According to new industry figures, there are now more than one million electric vehicles (EV) in Europe after a surge in sales across the region.
Although Europe has reached this milestone goal nearly a year later than China, it is ahead of the United States. Due to the popularity of Tesla’s latest models, the United States is expected to reach the goal of selling more than 1 million electric vehicles later this year.
According to EV Volumes, sales of battery electric and plug-in hybrid vehicles increased by 42% in the first half of 2018, compared to the same period of 2017. From January to June 2018, the sales amounts reached 195,000 electric vehicles across the European Union, Iceland, Liechtenstein, Norway and Switzerland. With the rapid economic growth, it is expected that the cumulative total of electric vehicles will reach 1.35 million by the end of this year.
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Source: EV Volumes
Norway leads the rest of Europe with sales of 36,500 electric vehicles and a share of 37% of new registrations. The country has been far ahead in battery-driven vehicles, thanks to government’ s generous incentives. Buyers do not need to pay import taxes and VAT for plug-in vehicles, nor do they have to pay road tolls, ferry fees and city emission fees. In addition, they can park for free and bypass crowded traffic by driving on some bus lanes.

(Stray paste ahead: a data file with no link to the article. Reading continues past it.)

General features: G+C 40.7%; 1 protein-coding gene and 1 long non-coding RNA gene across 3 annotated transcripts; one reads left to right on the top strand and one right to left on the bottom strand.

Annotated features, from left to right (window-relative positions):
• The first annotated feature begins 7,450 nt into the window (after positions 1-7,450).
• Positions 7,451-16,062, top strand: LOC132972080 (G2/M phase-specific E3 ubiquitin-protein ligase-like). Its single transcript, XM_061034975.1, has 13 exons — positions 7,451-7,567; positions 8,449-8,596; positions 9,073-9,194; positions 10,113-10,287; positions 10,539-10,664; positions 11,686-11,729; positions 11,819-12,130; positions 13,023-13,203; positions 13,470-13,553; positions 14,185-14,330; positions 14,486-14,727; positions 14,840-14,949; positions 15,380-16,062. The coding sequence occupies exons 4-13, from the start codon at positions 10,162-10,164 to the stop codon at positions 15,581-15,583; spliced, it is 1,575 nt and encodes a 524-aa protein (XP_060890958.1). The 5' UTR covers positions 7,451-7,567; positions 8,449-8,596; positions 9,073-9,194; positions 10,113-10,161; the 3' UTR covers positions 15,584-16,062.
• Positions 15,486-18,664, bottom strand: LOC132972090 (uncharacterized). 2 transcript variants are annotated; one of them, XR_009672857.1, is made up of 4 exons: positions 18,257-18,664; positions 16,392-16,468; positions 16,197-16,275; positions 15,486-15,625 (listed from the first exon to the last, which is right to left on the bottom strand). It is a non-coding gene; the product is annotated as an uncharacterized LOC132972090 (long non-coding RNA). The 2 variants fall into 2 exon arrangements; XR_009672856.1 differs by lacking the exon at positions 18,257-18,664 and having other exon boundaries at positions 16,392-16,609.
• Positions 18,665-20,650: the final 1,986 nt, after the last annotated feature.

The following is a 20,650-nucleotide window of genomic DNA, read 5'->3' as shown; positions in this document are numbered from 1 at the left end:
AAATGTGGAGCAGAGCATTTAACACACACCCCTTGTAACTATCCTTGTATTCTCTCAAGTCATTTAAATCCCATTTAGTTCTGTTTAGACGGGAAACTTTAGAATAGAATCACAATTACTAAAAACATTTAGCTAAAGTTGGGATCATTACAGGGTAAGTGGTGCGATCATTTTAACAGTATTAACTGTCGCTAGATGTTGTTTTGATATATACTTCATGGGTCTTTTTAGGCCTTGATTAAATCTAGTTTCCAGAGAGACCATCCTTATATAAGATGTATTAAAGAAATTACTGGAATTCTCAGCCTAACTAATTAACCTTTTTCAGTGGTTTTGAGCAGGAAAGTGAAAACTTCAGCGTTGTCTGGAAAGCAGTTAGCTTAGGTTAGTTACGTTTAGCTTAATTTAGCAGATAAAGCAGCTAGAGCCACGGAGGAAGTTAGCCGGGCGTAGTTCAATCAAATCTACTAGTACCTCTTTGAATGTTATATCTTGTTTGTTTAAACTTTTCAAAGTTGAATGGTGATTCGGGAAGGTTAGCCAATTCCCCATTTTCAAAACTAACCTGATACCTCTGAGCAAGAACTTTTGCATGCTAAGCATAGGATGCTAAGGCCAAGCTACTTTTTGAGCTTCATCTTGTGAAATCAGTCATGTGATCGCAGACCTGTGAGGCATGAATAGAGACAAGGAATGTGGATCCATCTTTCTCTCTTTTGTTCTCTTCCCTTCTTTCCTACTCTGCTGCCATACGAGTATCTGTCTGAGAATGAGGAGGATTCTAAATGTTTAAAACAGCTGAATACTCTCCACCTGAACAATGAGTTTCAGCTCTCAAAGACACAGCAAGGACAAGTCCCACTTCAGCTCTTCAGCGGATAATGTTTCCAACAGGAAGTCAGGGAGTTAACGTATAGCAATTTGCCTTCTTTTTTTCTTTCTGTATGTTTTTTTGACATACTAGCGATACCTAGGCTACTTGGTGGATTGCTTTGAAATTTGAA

However, the rapid growth of the German market means that by the end of this year, the total sales of German electric vehicles will be expected to exceed Norway, or will become the largest automotive market in Europe. The sales are expected to hit 88,500 in 2018.
The Netherlands and Denmark have also achieved good growth, but the growth of UK electric vehicle sales is very mild. In the first half of 2018, the UK sold 30,040 plug-in hybrid vehicles and trucks. Sales of battery electric vehicles fell by 6%, but sales of plug-in hybrid vehicles increased by 50%. Pivot Power, which is an EV charging stations manufacturer, hopes to establish an electric vehicle rapid charging network system across the UK. The company said that the UK has sufficient conditions to catch up with its Nordic competitors in the development of electric vehicles.
In the first half of this year, the one million sale is a good start and a clear signal of EV prospects. However, how to obtain low-cost, well-positioned charging will be the key to capturing this momentum. There is still concern about the impact of electric vehicle charging networks and the speed of polluting vehicles, but the latest sales data and increasingly active policy environment further prove that electric traffic is rapidly approaching the mainstream.